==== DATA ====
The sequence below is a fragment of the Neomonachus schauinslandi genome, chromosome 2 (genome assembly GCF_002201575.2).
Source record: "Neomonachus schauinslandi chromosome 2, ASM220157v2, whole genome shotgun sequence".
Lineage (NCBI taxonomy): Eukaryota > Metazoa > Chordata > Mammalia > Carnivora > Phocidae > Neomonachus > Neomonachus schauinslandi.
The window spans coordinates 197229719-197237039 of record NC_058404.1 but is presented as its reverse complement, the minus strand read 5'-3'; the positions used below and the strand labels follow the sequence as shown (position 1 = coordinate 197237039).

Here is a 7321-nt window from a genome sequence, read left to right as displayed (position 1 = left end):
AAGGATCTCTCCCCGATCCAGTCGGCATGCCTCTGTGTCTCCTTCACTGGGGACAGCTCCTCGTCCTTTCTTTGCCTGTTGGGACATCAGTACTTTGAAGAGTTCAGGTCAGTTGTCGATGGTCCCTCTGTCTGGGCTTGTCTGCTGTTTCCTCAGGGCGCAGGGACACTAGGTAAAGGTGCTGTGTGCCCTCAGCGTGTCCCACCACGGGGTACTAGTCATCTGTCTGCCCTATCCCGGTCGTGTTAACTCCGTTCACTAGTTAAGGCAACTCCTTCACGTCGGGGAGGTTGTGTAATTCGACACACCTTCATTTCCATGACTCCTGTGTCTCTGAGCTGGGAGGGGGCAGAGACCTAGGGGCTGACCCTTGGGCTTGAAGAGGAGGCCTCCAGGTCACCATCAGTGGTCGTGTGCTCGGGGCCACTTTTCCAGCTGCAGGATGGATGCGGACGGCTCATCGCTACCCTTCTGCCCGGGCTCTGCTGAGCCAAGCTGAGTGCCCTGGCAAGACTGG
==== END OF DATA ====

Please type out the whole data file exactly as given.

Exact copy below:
The sequence below is a fragment of the Neomonachus schauinslandi genome, chromosome 2 (genome assembly GCF_002201575.2).
Source record: "Neomonachus schauinslandi chromosome 2, ASM220157v2, whole genome shotgun sequence".
Lineage (NCBI taxonomy): Eukaryota > Metazoa > Chordata > Mammalia > Carnivora > Phocidae > Neomonachus > Neomonachus schauinslandi.
The window spans coordinates 197229719-197237039 of record NC_058404.1 but is presented as its reverse complement, the minus strand read 5'-3'; the positions used below and the strand labels follow the sequence as shown (position 1 = coordinate 197237039).

Here is a 7321-nt window from a genome sequence, read left to right as displayed (position 1 = left end):
AAGGATCTCTCCCCGATCCAGTCGGCATGCCTCTGTGTCTCCTTCACTGGGGACAGCTCCTCGTCCTTTCTTTGCCTGTTGGGACATCAGTACTTTGAAGAGTTCAGGTCAGTTGTCGATGGTCCCTCTGTCTGGGCTTGTCTGCTGTTTCCTCAGGGCGCAGGGACACTAGGTAAAGGTGCTGTGTGCCCTCAGCGTGTCCCACCACGGGGTACTAGTCATCTGTCTGCCCTATCCCGGTCGTGTTAACTCCGTTCACTAGTTAAGGCAACTCCTTCACGTCGGGGAGGTTGTGTAATTCGACACACCTTCATTTCCATGACTCCTGTGTCTCTGAGCTGGGAGGGGGCAGAGACCTAGGGGCTGACCCTTGGGCTTGAAGAGGAGGCCTCCAGGTCACCATCAGTGGTCGTGTGCTCGGGGCCACTTTTCCAGCTGCAGGATGGATGCGGACGGCTCATCGCTACCCTTCTGCCCGGGCTCTGCTGAGCCAAGCTGAGTGCCCTGGCAAGACTGG